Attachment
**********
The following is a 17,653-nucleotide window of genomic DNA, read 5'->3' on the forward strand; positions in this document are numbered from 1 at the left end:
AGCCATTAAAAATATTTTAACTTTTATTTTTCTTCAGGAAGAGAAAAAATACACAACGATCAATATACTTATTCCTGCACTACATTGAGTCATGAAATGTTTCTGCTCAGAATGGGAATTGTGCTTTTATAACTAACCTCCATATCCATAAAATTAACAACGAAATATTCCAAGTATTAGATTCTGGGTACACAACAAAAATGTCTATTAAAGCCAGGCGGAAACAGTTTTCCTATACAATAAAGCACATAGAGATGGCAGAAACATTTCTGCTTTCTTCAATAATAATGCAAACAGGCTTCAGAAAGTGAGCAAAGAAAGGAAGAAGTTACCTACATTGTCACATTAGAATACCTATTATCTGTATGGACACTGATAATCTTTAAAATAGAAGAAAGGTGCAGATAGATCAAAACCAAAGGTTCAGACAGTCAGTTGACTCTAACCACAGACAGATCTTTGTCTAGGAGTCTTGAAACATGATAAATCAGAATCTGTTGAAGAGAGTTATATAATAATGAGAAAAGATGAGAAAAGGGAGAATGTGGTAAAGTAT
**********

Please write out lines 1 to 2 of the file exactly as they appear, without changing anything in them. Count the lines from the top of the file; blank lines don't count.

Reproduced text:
The following is a 17,653-nucleotide window of genomic DNA, read 5'->3' on the forward strand; positions in this document are numbered from 1 at the left end:
AGCCATTAAAAATATTTTAACTTTTATTTTTCTTCAGGAAGAGAAAAAATACACAACGATCAATATACTTATTCCTGCACTACATTGAGTCATGAAATGTTTCTGCTCAGAATGGGAATTGTGCTTTTATAACTAACCTCCATATCCATAAAATTAACAACGAAATATTCCAAGTATTAGATTCTGGGTACACAACAAAAATGTCTATTAAAGCCAGGCGGAAACAGTTTTCCTATACAATAAAGCACATAGAGATGGCAGAAACATTTCTGCTTTCTTCAATAATAATGCAAACAGGCTTCAGAAAGTGAGCAAAGAAAGGAAGAAGTTACCTACATTGTCACATTAGAATACCTATTATCTGTATGGACACTGATAATCTTTAAAATAGAAGAAAGGTGCAGATAGATCAAAACCAAAGGTTCAGACAGTCAGTTGACTCTAACCACAGACAGATCTTTGTCTAGGAGTCTTGAAACATGATAAATCAGAATCTGTTGAAGAGAGTTATATAATAATGAGAAAAGATGAGAAAAGGGAGAATGTGGTAAAGTAT